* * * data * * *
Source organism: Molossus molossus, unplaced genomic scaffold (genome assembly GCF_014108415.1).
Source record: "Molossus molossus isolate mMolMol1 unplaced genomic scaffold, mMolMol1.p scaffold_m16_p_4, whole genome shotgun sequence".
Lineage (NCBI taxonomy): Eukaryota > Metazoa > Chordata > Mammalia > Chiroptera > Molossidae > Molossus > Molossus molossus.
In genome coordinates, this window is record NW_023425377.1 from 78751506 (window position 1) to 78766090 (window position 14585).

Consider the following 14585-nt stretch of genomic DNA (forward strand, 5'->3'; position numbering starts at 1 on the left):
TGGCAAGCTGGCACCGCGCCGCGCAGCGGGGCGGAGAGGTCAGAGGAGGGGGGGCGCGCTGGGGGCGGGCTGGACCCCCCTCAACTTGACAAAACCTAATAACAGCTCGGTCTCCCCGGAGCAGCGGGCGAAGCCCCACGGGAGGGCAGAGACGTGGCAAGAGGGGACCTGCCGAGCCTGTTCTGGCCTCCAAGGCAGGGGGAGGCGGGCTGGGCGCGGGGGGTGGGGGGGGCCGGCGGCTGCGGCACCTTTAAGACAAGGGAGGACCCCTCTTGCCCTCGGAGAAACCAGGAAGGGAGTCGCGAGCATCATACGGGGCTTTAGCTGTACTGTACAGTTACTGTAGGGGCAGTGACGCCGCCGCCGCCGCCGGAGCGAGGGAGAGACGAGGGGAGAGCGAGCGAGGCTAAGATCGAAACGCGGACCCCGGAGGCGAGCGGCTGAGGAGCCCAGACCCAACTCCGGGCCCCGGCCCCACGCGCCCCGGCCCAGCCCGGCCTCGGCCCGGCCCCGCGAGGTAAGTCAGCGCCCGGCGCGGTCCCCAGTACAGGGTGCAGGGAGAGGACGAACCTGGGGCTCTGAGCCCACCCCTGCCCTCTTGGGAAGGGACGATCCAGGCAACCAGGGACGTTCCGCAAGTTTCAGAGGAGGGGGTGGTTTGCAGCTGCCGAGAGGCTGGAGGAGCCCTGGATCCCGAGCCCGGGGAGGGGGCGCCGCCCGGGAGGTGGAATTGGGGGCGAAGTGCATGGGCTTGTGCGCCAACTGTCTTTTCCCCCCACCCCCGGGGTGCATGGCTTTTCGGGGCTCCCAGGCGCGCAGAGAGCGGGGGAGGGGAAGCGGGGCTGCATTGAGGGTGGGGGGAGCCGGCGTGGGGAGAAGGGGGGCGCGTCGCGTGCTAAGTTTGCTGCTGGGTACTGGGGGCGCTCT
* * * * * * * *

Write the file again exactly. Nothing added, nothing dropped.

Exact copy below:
Source organism: Molossus molossus, unplaced genomic scaffold (genome assembly GCF_014108415.1).
Source record: "Molossus molossus isolate mMolMol1 unplaced genomic scaffold, mMolMol1.p scaffold_m16_p_4, whole genome shotgun sequence".
Lineage (NCBI taxonomy): Eukaryota > Metazoa > Chordata > Mammalia > Chiroptera > Molossidae > Molossus > Molossus molossus.
In genome coordinates, this window is record NW_023425377.1 from 78751506 (window position 1) to 78766090 (window position 14585).

Consider the following 14585-nt stretch of genomic DNA (forward strand, 5'->3'; position numbering starts at 1 on the left):
TGGCAAGCTGGCACCGCGCCGCGCAGCGGGGCGGAGAGGTCAGAGGAGGGGGGGCGCGCTGGGGGCGGGCTGGACCCCCCTCAACTTGACAAAACCTAATAACAGCTCGGTCTCCCCGGAGCAGCGGGCGAAGCCCCACGGGAGGGCAGAGACGTGGCAAGAGGGGACCTGCCGAGCCTGTTCTGGCCTCCAAGGCAGGGGGAGGCGGGCTGGGCGCGGGGGGTGGGGGGGGCCGGCGGCTGCGGCACCTTTAAGACAAGGGAGGACCCCTCTTGCCCTCGGAGAAACCAGGAAGGGAGTCGCGAGCATCATACGGGGCTTTAGCTGTACTGTACAGTTACTGTAGGGGCAGTGACGCCGCCGCCGCCGCCGGAGCGAGGGAGAGACGAGGGGAGAGCGAGCGAGGCTAAGATCGAAACGCGGACCCCGGAGGCGAGCGGCTGAGGAGCCCAGACCCAACTCCGGGCCCCGGCCCCACGCGCCCCGGCCCAGCCCGGCCTCGGCCCGGCCCCGCGAGGTAAGTCAGCGCCCGGCGCGGTCCCCAGTACAGGGTGCAGGGAGAGGACGAACCTGGGGCTCTGAGCCCACCCCTGCCCTCTTGGGAAGGGACGATCCAGGCAACCAGGGACGTTCCGCAAGTTTCAGAGGAGGGGGTGGTTTGCAGCTGCCGAGAGGCTGGAGGAGCCCTGGATCCCGAGCCCGGGGAGGGGGCGCCGCCCGGGAGGTGGAATTGGGGGCGAAGTGCATGGGCTTGTGCGCCAACTGTCTTTTCCCCCCACCCCCGGGGTGCATGGCTTTTCGGGGCTCCCAGGCGCGCAGAGAGCGGGGGAGGGGAAGCGGGGCTGCATTGAGGGTGGGGGGAGCCGGCGTGGGGAGAAGGGGGGCGCGTCGCGTGCTAAGTTTGCTGCTGGGTACTGGGGGCGCTCT